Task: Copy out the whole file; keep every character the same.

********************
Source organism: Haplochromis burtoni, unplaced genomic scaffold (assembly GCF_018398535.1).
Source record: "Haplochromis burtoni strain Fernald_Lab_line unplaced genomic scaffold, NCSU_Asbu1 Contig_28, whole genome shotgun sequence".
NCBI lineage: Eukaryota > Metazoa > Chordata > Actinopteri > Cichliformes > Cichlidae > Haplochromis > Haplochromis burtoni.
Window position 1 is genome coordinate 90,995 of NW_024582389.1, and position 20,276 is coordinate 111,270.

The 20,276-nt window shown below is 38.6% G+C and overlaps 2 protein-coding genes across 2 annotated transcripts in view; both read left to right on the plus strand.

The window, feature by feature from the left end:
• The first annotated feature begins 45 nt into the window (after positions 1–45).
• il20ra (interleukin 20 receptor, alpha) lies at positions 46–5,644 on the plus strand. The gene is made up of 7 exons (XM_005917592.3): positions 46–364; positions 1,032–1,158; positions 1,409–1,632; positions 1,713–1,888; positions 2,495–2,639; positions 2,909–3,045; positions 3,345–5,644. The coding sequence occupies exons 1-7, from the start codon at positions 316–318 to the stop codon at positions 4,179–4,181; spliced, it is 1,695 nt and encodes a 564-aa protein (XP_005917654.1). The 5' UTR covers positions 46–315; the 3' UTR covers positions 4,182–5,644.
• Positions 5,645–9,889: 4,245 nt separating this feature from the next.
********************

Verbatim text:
Source organism: Haplochromis burtoni, unplaced genomic scaffold (assembly GCF_018398535.1).
Source record: "Haplochromis burtoni strain Fernald_Lab_line unplaced genomic scaffold, NCSU_Asbu1 Contig_28, whole genome shotgun sequence".
NCBI lineage: Eukaryota > Metazoa > Chordata > Actinopteri > Cichliformes > Cichlidae > Haplochromis > Haplochromis burtoni.
Window position 1 is genome coordinate 90,995 of NW_024582389.1, and position 20,276 is coordinate 111,270.

The 20,276-nt window shown below is 38.6% G+C and overlaps 2 protein-coding genes across 2 annotated transcripts in view; both read left to right on the plus strand.

The window, feature by feature from the left end:
• The first annotated feature begins 45 nt into the window (after positions 1–45).
• il20ra (interleukin 20 receptor, alpha) lies at positions 46–5,644 on the plus strand. The gene is made up of 7 exons (XM_005917592.3): positions 46–364; positions 1,032–1,158; positions 1,409–1,632; positions 1,713–1,888; positions 2,495–2,639; positions 2,909–3,045; positions 3,345–5,644. The coding sequence occupies exons 1-7, from the start codon at positions 316–318 to the stop codon at positions 4,179–4,181; spliced, it is 1,695 nt and encodes a 564-aa protein (XP_005917654.1). The 5' UTR covers positions 46–315; the 3' UTR covers positions 4,182–5,644.
• Positions 5,645–9,889: 4,245 nt separating this feature from the next.